Jenni “JWOWW” Farley, a smoky-voiced Long Islander with fake boobs, the proportions of which, presumably, inspired her nickname, is even more bold about her particular brand of feminism:
“I’m like a praying mantis. After I have sex with a guy, I will rip their heads off,” she proclaims on the show.
“I have a bad habit of playing little emotional games with men,” JWOWW elaborates. “When they date me, it’s cool at the beginning, we do our thing in the first month, and then I send them on a roller-coaster ride to hell.”
JWOWW does just this when, hours after proclaiming her undying love for boyfriend-back-at-home, Tommy, she fools around with roommate “Pauly D” Delvecchio, a cheery DJ with a spiky blow-out, and discovers that he has pierced his nether regions. This is duly reported back to Tommy over the house duck phone, a bizarre, mallard-shaped contraption that quacks instead of rings, and that no one seems to know how to use. (Other production design details, courtesy of MTV, include several Italian flags, one that serves as a bedspread, and a Scarface poster.)
“They’re empowered sexually, that’s what I’m seeing on Jersey Shore,” said Donald Tricarico, a sociology professor at City University of New York/Queensborough, in an interview. “The women seem to be making their own decisions about who they sleep with and when.
“Almost by definition, ‘guidette’ is a derivative term. It is a male-based subculture. It’s the guido that names it. The women were always defined as sex objects. And I think that’s something that they’re reversing.”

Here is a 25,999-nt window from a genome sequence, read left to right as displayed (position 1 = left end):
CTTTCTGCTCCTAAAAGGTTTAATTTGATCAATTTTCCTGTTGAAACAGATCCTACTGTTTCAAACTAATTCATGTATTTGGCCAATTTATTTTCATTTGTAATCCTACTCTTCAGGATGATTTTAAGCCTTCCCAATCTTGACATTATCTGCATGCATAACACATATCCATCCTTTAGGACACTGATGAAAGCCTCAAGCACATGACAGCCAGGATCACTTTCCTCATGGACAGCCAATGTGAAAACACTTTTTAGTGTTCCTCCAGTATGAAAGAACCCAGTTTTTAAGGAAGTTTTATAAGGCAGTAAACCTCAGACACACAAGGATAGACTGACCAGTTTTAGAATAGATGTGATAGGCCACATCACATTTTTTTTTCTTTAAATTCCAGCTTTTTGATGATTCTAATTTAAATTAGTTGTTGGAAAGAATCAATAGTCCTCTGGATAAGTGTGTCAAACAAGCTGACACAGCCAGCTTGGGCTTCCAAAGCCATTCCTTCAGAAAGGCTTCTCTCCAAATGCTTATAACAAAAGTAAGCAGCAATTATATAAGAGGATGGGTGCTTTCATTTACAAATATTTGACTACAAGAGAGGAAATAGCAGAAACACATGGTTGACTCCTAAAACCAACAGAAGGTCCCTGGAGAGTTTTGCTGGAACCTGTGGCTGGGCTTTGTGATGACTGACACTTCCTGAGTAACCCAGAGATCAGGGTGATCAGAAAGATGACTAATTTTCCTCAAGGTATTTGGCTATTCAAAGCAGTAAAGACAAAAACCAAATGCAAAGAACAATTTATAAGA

Tricarico, an Italian American who lives in Long Island and has two teenage daughters, said that the women’s behavior isn’t just a rebuke to cinematic stereotypes, but real life.
“The girls on Jersey Shore are pretty free, sexually, and that’s not what you expect from traditional Italian-American girls, who have to go on dates with their cousins [protecting them]”
On Jersey Shore, where heading out to clubs like Karma and Headliners, is a nightly ritual, the women may arrive in a group with their roommates, but once there, they shed the entourage and the man-hunting begins.
On the dance floor, while the guys buffoonishly pump the air with their fists—“beatin’ the beat,” as Pauly explains—the guidettes majestically bump and grind up to their prey.
“Angelina’s really surprising me in the club,” Vinny Guadagnino, a “mama’s boy” from Staten Island, says of his roommate. “There’s not much between her ass and the guy she’s ridin’. Next thing you know, she’s grabbin’ guys, they’re buying her drinks. It’s really shocking to me.”